You can find frames for sofa beds and also style ideas for different patterns from Amazon

[easyazon-image align="center" asin="B001IAMUYA" locale="us" height="75" src="http://ecx.images-amazon.com/images/I/511OS9p8H5L._SL110_.jpg" width="110"]

[easyazon-cta align="center" asin="B001IAMUYA" height="43" key="amazon-us-tall-light" locale="us" width="120"]

Get More CSI Goodness!

Join the CSI Project Newsletter for our weekly tutorials, craft challenges, and linky parties straight to your inbox!

Enter your Name and Email below to subscribe... 



Comments

  1. Maria says:

    This is so helpful! You just saved the day. Thank you!

  2. This is a great technique for long cushions which are exposed to the weather! It’s difficult to find non-metallic long zippers, and, of course, the metal ones rust. Great professional finish.

  3. Holly says:

    Beautiful result. So, shower curtain…does that mean it’s plastic? It looks like it some kind of backing.
    As a shower curtain…would a separate liner curtain be used? Is this just the pretty part that would not actually be in contact with water but is water resistant? I’m just trying to establish what kind of shower curtain to use. THANK YOU!

  4. You are talented, this is a really good tutorial!! =)

  5. JC Allen says:

    Good photos and instructions!!! Give them more of your expertise!!!!

  6. marlee says:

    Very nice work!

    Do you have advice for a u-shaped cushion? I have a porch swing that is u-shaped in the back, and straight across the front. Can’t figure out how to size and cut the foam…

  7. Kel says:

    I can do this!

  8. Katharina says:

    This looks unbelievable… I am sure going to try – but am not sure wether I have the patience to do sew it this exact and good! Thank you for taking time to photograph and put a post together! Katharina from Germany

  9. tut says:

    Wonderful!!!
    And where did you get this great shower curtain?

  10. pryia says:

    Where did you find the foam?

  11. Jolynda says:

    I need to know if you have measurements for the strips if batting is not used. Love the tutorial, I think I can actually do this.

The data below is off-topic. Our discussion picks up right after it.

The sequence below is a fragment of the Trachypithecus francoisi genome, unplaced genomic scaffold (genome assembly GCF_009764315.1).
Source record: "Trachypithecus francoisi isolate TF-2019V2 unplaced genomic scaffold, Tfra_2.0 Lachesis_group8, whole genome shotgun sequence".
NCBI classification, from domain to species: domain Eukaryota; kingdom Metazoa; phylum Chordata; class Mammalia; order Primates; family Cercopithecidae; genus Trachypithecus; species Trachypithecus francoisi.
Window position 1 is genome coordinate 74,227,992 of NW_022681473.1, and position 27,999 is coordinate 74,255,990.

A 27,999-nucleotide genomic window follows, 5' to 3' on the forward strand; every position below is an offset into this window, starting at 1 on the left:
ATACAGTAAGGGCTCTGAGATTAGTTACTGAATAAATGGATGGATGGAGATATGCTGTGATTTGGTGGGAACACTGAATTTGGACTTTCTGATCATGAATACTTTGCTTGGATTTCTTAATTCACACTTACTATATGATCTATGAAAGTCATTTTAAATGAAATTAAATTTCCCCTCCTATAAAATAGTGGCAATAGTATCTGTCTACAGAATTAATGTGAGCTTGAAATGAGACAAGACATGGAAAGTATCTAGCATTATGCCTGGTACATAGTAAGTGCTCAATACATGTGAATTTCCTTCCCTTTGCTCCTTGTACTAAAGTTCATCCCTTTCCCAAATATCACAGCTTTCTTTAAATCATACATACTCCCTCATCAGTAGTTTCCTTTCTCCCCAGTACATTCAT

Thank you

  12. Jolynda says:

    btw, I am using 3″ foam.

  13. Harriet says:

    For Marlee, you can make a template using wrapping paper (everyone usually has that on hand!) Try pressing into place and then even/clean up curve as needed and cut to size. Lay template on seat and double check curve is right and you’re good to go…

  14. Lorraine says:

    Absolutely brilliant! Using shower curtains is genius. I’ve been looking at outdoor bench cushions and they are stupid expensive. The photos are unbelievably good and the instructions are immensely helpful. I can’t wait to do this myself! Thank you so much.

  15. jan says:

    I found this project after I found a shower curtain to use for an entry way bench. The only change I made was for the back strips, rather than cutting them and then sewing the edging down, I cut them from the edges of the shower curtain and used their finished edges. One less step. Worked out great.

  16. Linda says:

    I think that’s the prettiest piped cushion I’ve ever seen. I absolutely LOVE that (shower curtain) fabric color and pattern. I makes your already beautiful headboard bench look absolutely stunning!

  17. Sheila Kaur says:

    Britanny – you are insightful and truly wonderfully talented! I cant really sew very well but have always wished I could whip things up in a flash – with clean lines and a perfect fit …. aah well. Anyways, just wanted to say this is a brilliant project and the finish looks exceptional – Hugs, Sheila in Singapore!

  18. Janet Harris says:

    Best instructions ever, thank you very much.

  19. Steven says:

    what a beautiful project! your tutorial was so detailed. piping has always been somewhat intimidating for me but you make it seem so easy.

  20. Eileen says:

    Love your handy work! I am re-doing a 1972 Frolic camper and had to ask my father in-law to re-cover my cushions for me. You make it look so easy – and I know it’s not! I made curtains for the camper and it took every ounce of patience I had – lol… Great blog too!

  21. Sheryl says:

    Hi!
    I have been admiring and dreaming about doing this project for over 6 months! I finally found fabric that I love (which took way longer than it should have) BUT… I don’t have enough to cover the length of my foam piece in one strand. So I was wondering for any kind of input for what might look good to fix that problem. I was thinking of combining 2 separate pieces to cover the length and possibly add a ribbon over the seam. Or even combining three pieces with two pieces of ribbon to make it look a little more on purpose. Any thoughts? Thanks so much! And thanks for this amazing DIY project!!!

  22. Richard says: